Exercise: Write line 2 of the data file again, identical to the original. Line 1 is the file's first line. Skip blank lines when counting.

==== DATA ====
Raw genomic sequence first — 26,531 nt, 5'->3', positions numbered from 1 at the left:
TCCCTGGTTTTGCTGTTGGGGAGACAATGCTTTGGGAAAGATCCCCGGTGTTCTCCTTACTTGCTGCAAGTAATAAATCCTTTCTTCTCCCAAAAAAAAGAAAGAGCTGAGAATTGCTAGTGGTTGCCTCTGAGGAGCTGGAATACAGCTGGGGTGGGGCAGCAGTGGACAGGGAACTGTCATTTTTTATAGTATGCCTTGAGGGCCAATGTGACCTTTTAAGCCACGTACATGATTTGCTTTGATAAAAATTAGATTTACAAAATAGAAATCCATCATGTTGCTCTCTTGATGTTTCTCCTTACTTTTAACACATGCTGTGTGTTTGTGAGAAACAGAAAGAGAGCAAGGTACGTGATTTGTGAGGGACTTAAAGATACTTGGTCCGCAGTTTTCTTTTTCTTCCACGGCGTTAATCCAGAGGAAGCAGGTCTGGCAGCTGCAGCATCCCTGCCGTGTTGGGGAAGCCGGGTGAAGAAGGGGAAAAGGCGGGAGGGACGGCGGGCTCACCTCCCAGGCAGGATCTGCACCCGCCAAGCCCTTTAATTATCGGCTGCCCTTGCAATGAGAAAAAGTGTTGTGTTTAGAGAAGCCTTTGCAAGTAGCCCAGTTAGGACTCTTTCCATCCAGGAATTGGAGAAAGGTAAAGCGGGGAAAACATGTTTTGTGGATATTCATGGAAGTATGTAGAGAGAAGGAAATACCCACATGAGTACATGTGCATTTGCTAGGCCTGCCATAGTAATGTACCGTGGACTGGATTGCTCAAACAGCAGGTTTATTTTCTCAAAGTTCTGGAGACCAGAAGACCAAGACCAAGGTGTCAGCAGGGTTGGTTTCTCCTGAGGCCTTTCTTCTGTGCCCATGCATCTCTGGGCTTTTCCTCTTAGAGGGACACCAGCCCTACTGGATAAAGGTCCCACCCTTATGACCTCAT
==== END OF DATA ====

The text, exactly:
TCCCTGGTTTTGCTGTTGGGGAGACAATGCTTTGGGAAAGATCCCCGGTGTTCTCCTTACTTGCTGCAAGTAATAAATCCTTTCTTCTCCCAAAAAAAAGAAAGAGCTGAGAATTGCTAGTGGTTGCCTCTGAGGAGCTGGAATACAGCTGGGGTGGGGCAGCAGTGGACAGGGAACTGTCATTTTTTATAGTATGCCTTGAGGGCCAATGTGACCTTTTAAGCCACGTACATGATTTGCTTTGATAAAAATTAGATTTACAAAATAGAAATCCATCATGTTGCTCTCTTGATGTTTCTCCTTACTTTTAACACATGCTGTGTGTTTGTGAGAAACAGAAAGAGAGCAAGGTACGTGATTTGTGAGGGACTTAAAGATACTTGGTCCGCAGTTTTCTTTTTCTTCCACGGCGTTAATCCAGAGGAAGCAGGTCTGGCAGCTGCAGCATCCCTGCCGTGTTGGGGAAGCCGGGTGAAGAAGGGGAAAAGGCGGGAGGGACGGCGGGCTCACCTCCCAGGCAGGATCTGCACCCGCCAAGCCCTTTAATTATCGGCTGCCCTTGCAATGAGAAAAAGTGTTGTGTTTAGAGAAGCCTTTGCAAGTAGCCCAGTTAGGACTCTTTCCATCCAGGAATTGGAGAAAGGTAAAGCGGGGAAAACATGTTTTGTGGATATTCATGGAAGTATGTAGAGAGAAGGAAATACCCACATGAGTACATGTGCATTTGCTAGGCCTGCCATAGTAATGTACCGTGGACTGGATTGCTCAAACAGCAGGTTTATTTTCTCAAAGTTCTGGAGACCAGAAGACCAAGACCAAGGTGTCAGCAGGGTTGGTTTCTCCTGAGGCCTTTCTTCTGTGCCCATGCATCTCTGGGCTTTTCCTCTTAGAGGGACACCAGCCCTACTGGATAAAGGTCCCACCCTTATGACCTCAT